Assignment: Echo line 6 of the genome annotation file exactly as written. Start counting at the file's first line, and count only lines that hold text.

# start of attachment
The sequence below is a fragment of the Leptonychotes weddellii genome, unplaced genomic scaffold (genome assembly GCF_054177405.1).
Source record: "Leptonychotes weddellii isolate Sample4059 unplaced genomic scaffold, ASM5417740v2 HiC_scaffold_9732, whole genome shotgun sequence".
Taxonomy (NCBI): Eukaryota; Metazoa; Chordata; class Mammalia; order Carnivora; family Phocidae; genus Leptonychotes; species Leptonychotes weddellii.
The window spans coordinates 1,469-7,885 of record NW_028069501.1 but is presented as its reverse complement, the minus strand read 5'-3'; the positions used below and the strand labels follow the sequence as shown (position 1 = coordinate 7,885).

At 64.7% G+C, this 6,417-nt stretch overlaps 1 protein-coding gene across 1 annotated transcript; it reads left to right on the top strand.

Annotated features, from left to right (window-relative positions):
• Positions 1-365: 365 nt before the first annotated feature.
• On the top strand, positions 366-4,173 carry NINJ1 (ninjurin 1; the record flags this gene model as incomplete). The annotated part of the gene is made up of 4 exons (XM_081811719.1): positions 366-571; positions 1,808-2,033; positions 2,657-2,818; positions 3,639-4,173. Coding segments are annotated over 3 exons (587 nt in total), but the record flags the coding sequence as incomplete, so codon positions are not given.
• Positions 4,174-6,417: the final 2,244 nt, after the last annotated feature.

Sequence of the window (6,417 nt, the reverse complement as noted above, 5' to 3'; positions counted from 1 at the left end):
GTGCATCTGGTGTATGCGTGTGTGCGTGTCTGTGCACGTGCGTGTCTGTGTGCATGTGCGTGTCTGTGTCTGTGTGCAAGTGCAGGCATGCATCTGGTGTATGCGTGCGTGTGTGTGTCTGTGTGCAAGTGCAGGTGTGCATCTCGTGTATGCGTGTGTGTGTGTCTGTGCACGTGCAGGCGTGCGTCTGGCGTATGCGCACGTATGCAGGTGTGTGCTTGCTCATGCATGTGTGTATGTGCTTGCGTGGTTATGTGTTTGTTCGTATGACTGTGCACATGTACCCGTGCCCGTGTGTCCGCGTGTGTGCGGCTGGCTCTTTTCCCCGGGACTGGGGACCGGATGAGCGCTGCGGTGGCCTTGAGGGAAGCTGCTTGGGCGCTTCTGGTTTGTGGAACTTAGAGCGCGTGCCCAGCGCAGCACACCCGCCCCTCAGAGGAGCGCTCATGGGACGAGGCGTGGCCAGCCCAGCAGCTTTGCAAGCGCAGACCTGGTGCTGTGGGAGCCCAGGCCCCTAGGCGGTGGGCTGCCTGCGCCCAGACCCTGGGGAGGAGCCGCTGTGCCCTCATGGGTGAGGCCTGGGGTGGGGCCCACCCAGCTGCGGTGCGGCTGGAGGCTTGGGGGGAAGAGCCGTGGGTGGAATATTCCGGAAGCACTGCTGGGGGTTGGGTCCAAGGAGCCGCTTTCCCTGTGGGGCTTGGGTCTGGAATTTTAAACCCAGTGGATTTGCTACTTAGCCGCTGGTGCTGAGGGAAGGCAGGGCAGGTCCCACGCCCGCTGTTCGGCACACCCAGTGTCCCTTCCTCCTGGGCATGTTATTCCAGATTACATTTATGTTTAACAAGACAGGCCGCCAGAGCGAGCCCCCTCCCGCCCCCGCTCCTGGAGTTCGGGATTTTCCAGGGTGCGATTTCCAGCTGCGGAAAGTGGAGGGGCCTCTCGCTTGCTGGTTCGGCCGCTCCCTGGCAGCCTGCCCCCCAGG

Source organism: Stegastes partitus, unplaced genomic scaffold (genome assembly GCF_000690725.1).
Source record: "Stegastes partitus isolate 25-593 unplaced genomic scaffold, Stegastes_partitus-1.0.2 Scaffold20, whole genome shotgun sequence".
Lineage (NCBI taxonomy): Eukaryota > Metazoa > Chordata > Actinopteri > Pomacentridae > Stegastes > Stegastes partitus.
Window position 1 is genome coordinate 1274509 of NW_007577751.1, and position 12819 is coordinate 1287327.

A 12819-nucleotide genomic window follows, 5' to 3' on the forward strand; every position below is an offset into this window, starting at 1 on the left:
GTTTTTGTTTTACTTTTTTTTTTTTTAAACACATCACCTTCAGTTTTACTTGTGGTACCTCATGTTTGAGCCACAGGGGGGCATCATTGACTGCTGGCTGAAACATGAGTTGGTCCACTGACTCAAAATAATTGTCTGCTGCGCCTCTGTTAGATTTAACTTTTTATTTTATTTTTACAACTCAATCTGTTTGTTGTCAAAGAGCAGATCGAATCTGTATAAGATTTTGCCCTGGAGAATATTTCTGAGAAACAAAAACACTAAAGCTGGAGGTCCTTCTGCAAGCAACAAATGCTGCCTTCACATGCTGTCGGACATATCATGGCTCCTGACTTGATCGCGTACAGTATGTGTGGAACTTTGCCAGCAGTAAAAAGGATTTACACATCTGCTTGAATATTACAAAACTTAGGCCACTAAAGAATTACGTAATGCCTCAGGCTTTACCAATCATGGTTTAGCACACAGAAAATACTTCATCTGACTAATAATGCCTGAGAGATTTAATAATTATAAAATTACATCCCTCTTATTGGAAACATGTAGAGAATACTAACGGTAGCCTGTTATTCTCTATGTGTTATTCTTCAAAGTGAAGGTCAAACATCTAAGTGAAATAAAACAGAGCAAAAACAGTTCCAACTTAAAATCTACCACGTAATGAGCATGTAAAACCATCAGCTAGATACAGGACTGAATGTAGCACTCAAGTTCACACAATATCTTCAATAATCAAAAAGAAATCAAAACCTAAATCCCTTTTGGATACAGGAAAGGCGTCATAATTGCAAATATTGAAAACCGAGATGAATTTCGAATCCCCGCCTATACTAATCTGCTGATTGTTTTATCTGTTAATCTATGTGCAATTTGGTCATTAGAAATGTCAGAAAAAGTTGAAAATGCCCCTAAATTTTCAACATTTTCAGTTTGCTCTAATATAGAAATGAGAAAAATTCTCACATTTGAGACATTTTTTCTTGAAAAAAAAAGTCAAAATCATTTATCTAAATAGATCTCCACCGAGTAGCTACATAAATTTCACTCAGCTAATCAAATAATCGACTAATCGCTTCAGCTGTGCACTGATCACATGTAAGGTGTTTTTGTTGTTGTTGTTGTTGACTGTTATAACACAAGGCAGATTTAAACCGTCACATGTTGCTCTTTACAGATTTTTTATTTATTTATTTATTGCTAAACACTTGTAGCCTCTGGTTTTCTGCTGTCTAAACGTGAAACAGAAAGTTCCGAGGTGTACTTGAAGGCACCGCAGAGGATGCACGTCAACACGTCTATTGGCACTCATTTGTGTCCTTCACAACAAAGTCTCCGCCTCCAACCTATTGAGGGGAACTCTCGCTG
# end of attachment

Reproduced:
Annotated features, from left to right (window-relative positions):